I learned how to make gigantes plaki, a Greek, bean dish, in 2011, while stranded on a Greek island. I happened to be visiting the country during the anti-austerity movement and had made my way to one of the islands. 2011 was the same year that the Occupy Wall Street movement got started. A couple of days before I was set to depart the island, there were demonstrations in coordination with the Occupy movement. The seamen’s union went on strike and shut down the ferry traffic between the islands. I was stuck at my couchsurfer’s house, who not only graciously let me continue to crash at his place, but also invited me to cook and protest with him. He and his university friends on the island were participating in the peaceful occupation of the city municipal building.
Today we are living through a unique moment in history, characterized by the highest levels of mass-protest we have ever seen. Nonviolent mass movements are a worldwide trend that is profoundly changing politics. In an otherwise disheartening field of research, given everything we learn about the impact of human actions, this trend gives environmental scientists and activists hope. When climate scientists make projections about future earth and climate scenarios, they are primarily grim. However, there is a growing consensus among researchers that one element can dramatically change our future for the better: us. Nonviolent mass movements of people may be the only way to get us off the path of extraction and exploitation we find ourselves on. History shows that peaceful protests are twice as likely to succeed as violent conflicts, and when 3.5% of the population participates, civil movements have never failed. The research cited at the top of this paragraph also shows that at a time of growing authoritarianism, shaky democracies, social alienation, and polarization, the success rate of mass protests is in decline.
As we live through the reality of social distancing, mass social movements may seem like an impossibility. I would ask you to interrogate the impossible. Did you ever imagine that we would be where we are today? More than one-third of the world population has been ordered to stay indoors, the economy is in a state of catatonia, and masks and hand sanitizers are the most valuable commodities. We often talk about the lessons we should learn from the coronavirus pandemic. Central for me is that anything is possible.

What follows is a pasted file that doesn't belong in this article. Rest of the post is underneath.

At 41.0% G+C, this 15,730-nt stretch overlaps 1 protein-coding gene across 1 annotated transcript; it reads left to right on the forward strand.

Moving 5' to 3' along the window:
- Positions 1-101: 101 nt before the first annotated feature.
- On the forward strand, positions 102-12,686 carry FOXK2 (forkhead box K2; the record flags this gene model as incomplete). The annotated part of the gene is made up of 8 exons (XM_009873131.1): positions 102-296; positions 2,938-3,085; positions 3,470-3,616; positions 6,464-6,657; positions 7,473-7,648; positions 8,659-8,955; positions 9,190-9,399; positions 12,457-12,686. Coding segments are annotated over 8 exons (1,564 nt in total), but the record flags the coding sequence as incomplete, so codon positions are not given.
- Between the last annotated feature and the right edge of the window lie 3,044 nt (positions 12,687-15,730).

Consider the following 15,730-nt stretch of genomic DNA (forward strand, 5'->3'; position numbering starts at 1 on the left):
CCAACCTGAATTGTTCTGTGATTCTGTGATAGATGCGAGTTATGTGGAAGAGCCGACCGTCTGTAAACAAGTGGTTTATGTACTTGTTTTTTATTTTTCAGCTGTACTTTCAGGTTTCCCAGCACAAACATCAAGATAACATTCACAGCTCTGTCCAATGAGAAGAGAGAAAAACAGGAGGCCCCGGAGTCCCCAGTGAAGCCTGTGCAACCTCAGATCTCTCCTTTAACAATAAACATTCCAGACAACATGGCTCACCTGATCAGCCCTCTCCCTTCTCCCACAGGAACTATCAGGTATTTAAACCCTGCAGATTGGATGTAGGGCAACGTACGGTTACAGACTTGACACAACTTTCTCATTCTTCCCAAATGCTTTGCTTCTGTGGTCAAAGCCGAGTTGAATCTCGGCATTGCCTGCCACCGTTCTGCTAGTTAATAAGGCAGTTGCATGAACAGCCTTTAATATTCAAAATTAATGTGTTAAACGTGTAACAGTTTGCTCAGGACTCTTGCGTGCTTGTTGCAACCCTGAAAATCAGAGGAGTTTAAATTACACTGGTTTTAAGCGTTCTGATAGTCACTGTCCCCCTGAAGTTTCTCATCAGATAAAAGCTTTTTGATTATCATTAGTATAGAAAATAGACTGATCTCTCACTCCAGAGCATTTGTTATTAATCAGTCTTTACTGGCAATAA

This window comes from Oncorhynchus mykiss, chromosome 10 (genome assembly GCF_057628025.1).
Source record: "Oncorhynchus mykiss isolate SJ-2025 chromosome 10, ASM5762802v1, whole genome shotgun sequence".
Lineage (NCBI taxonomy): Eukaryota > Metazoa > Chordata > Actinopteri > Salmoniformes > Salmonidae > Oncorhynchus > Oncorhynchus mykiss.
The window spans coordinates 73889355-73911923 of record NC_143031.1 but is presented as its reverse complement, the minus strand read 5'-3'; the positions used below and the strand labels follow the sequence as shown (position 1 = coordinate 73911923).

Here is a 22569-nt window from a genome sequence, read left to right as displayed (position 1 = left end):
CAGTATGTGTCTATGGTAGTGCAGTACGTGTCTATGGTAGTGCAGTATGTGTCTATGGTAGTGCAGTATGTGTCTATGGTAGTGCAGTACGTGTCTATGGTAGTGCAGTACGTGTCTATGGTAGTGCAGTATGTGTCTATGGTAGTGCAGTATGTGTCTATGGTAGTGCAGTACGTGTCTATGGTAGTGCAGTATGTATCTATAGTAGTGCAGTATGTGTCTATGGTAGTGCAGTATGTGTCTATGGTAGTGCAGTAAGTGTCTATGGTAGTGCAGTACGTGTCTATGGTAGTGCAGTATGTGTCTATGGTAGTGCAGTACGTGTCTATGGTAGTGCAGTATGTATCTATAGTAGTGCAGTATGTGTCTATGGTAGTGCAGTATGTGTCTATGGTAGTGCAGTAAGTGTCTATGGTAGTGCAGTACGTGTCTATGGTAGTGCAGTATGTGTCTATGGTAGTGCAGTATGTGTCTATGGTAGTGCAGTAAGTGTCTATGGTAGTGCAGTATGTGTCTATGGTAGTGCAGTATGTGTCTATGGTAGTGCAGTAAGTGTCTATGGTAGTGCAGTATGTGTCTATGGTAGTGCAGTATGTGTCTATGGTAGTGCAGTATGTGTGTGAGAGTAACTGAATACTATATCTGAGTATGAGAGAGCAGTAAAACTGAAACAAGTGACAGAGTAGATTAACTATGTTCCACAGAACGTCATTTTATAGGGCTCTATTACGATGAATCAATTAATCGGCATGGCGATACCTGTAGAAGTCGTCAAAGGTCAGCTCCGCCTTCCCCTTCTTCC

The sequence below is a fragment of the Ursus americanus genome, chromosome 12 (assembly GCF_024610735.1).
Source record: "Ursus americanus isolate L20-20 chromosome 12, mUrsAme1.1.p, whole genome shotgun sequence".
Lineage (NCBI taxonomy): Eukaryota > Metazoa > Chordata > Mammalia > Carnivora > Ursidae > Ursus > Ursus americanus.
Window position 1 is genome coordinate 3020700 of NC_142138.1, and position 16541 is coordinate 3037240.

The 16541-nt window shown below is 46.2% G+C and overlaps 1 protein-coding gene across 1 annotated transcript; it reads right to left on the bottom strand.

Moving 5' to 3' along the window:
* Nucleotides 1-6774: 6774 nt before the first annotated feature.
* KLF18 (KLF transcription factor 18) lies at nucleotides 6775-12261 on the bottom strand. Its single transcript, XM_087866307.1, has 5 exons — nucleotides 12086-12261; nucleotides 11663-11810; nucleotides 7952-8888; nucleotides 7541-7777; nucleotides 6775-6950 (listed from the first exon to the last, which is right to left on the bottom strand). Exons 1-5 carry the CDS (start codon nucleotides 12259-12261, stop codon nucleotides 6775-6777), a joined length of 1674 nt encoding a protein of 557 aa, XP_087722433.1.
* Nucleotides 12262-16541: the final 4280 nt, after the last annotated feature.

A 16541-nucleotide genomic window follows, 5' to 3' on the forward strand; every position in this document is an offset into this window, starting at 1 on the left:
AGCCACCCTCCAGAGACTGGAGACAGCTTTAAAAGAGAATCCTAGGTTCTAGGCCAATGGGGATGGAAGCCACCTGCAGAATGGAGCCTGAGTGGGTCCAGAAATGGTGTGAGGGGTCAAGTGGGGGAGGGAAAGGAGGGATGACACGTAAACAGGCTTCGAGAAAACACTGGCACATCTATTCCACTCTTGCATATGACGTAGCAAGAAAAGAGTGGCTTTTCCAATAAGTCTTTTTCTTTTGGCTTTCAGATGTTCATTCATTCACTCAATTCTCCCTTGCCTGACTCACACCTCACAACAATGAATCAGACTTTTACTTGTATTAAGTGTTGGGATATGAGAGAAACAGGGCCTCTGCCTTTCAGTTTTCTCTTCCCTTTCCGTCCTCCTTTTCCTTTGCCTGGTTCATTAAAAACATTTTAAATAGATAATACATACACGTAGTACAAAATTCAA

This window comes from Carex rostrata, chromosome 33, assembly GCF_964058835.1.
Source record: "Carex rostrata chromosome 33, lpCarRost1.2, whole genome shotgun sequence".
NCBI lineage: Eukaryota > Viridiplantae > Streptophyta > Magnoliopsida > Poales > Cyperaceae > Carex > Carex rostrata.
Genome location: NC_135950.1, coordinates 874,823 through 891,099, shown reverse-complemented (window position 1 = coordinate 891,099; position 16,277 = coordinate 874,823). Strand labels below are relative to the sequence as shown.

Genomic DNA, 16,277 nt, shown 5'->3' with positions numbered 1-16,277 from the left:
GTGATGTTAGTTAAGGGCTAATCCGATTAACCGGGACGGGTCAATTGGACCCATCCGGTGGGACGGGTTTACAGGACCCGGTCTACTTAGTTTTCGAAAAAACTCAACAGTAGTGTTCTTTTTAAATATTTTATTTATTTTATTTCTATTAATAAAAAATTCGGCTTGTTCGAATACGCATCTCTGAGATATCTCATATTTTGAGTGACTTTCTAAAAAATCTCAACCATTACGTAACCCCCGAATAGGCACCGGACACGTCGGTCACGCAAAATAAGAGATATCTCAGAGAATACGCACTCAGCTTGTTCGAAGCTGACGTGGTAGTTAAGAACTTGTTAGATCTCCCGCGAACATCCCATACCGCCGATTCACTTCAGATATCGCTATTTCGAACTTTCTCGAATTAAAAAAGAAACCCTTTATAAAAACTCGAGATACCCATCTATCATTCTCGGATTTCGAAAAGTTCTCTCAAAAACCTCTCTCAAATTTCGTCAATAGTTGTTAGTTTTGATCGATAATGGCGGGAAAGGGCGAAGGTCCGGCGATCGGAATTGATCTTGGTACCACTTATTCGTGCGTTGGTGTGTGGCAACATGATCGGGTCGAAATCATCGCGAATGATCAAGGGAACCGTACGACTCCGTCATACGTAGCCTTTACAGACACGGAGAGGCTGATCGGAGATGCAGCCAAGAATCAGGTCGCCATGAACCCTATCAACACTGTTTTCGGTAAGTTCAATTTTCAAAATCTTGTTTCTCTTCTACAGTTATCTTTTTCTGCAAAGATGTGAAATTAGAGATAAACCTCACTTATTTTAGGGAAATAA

When you find yourself stuck at home, surrounded by cans of beans and tomatoes, try to make the most of it. I know what the Greeks are doing; hopefully, feta cheese isn’t sold out at your grocery store as it is for them!
Makes four servings.
- Extra-virgin olive oil
- 1 onion, chopped
- 3 garlic cloves, chopped
- 2 tbsp tomato purée
- 1 can (400 gr) chopped tomatoes
- 600 gr cooked, gigantes beans (see note)
- 1 tsp dried oregano
- 150g feta and/or kalamata olives
- Parsley, chopped (optional)
- Crushed red pepper (optional)
- Bread to sop up the sauce
- Heat the oven to 350°F (180°C).
- Heat the oil in a large ovenproof frying pan or shallow casserole dish, and gently cook the onion until translucent. And garlic, tomato paste, and a pinch of crushed red pepper if using. Stir and cook for 2 minutes or so. Add the can of tomatoes and beans. Rinse out the can of tomatoes with a little bit of water and pour that into the pan. Add the oregano. Bring to a simmer. Simmer for about five minutes to heat up the beans well. Taste the sauce and season with salt, but not too much. The feta and olives add saltiness. Lastly, add the kalamata olive slices, if using.
- Pour some olive oil onto a large, oven-proof pan, pour the mixture into the pan. If using feta, drop feta crumbles into the beans and dip some into the sauce to cover them. Bake in the oven for 30-45 minutes or until thickened and bubbling. The longer, the thicker and more concentrated the sauce gets.
- Sprinkle with chopped parsley and/or a drizzle of olive oil and serve with toasted bread.
- If you want to make this recipe vegan, omit the feta and use plenty of kalamata olives. You really need either olives or feta (or both!) in this recipe to punch up the flavor.
- I use a large, white bean called gigantes, common in Greece. In Germany, they are called Weiße Riesenbohnen. In the US it might be easier to use butter beans or lima beans. If using dried beans, soak them overnight before boiling in salted water until tender. I use about 250 gr dried beans and usually boil them the night before. If you can’t find gigantes, my family has prepared this dish with garbanzo beans and small white beans instead and they work just fine as a substitute.